# test if this goes even faster once saving the vectorised overhead on matrix DIV
    arr[:,:,0] = color[:,:,0] * ambient[:,:,0] / 255  # MUL remains INT, shall precede DIV
    arr[:,:,1] = color[:,:,1] * ambient[:,:,0] / 255  # 
    arr[:,:,2] = color[:,:,2] * ambient[:,:,0] / 255  # 
    arr[:,:,3] = shine[:,:,0]                         # STO alpha
    

    So how it may look in your algo?

    One need not have Peter Jackson's impressive budget and time once planned, spanned and executed immense number-crunching over 3 years in a New Zealand hangar, overcrowded by a herd of SGI workstations, as he was producing "The Lord of The Rings" fully-digital mastering assembly-line, right by the frame-by-frame pixel manipulation, to realise that miliseconds and microseconds and even nanoseconds in the mass-production pipe-line simply do matter.

    So, take a deep breath and test and re-test so as to optimise your real-world imagery processing performance to levels that your project needs.

    Hope this may help you on this:

    # OPTIONAL for performance testing -------------# ||||||||||||||||||||||||||||||||
    from zmq import Stopwatch                       # _MICROSECOND_ timer
    #                                               # timer-resolution step ~ 21 nsec
    #                                               # Yes, NANOSECOND-s
    # OPTIONAL for performance testing -------------# ||||||||||||||||||||||||||||||||
    arr        = np.zeros( ( height, width, 4 ), dtype = int )
    aStopWatch = zmq.Stopwatch()                    # ||||||||||||||||||||||||||||||||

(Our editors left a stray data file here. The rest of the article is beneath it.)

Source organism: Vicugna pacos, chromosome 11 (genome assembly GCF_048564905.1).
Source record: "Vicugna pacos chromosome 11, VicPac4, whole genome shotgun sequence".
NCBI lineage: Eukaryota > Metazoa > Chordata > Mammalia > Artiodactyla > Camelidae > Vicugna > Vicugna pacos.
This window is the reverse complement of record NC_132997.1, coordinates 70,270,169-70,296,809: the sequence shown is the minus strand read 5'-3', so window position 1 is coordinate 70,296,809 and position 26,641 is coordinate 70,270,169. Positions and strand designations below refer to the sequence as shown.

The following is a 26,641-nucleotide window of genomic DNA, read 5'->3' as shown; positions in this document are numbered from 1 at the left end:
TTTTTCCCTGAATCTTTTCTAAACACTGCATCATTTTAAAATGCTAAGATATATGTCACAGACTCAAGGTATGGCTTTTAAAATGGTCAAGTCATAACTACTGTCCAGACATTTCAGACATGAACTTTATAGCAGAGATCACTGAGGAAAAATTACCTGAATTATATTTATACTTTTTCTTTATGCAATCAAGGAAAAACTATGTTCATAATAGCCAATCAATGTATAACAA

# /\/\/\/\/\/\/\/\/\/\/\/\/\/\/\/\/\/\/\/\/\/\/\# <<< your original code segment          
    #  aStopWatch.start()                           # |||||||||||||__.start
    #  for i in range(     width  ):
    #      for j in range( height ):
    #          ambient_mod  = ambient[i,j][0] / 255.0
    #          arr[j, i, :] = [ color[i,j][0] * ambient_mod, \
    #                           color[i,j][1] * ambient_mod, \
    #                           color[i,j][2] * ambient_mod, \
    #                           shine[i,j][0]                \
    #                           ]
    #  usec_for = aStopWatch.stop()                 # |||||||||||||__.stop
    #  print 'Converting Color Map to image'
    #  print '           FOR processing took ', usec_for, ' [usec]'
    # /\/\/\/\/\/\/\/\/\/\/\/\/\/\/\/\/\/\/\/\/\/\/\# <<< proposed alternative
    aStopWatch.start()                              # |||||||||||||__.start
    # reduced numpy broadcasting one dimension less # ref. comments below
    arr[:,:, 0]  = color[:,:,0] * ambient[:,:,0]    # MUL ambient[0]  * [{R}]
    arr[:,:, 1]  = color[:,:,1] * ambient[:,:,0]    # MUL ambient[0]  * [{G}]
    arr[:,:, 2]  = color[:,:,2] * ambient[:,:,0]    # MUL ambient[0]  * [{B}]
    arr[:,:,:3] /= 255                              # DIV 255 to normalise
    arr[:,:, 3]  = shine[:,:,0]                     # STO shine[  0] in [3]
    usec_Vector  = aStopWatch.stop()                # |||||||||||||__.stop
    print 'Converting Color Map to image'
    print '           Vectorised processing took ', usec_Vector, ' [usec]'
    return Image.fromarray( arr.astype( np.uint8 ) )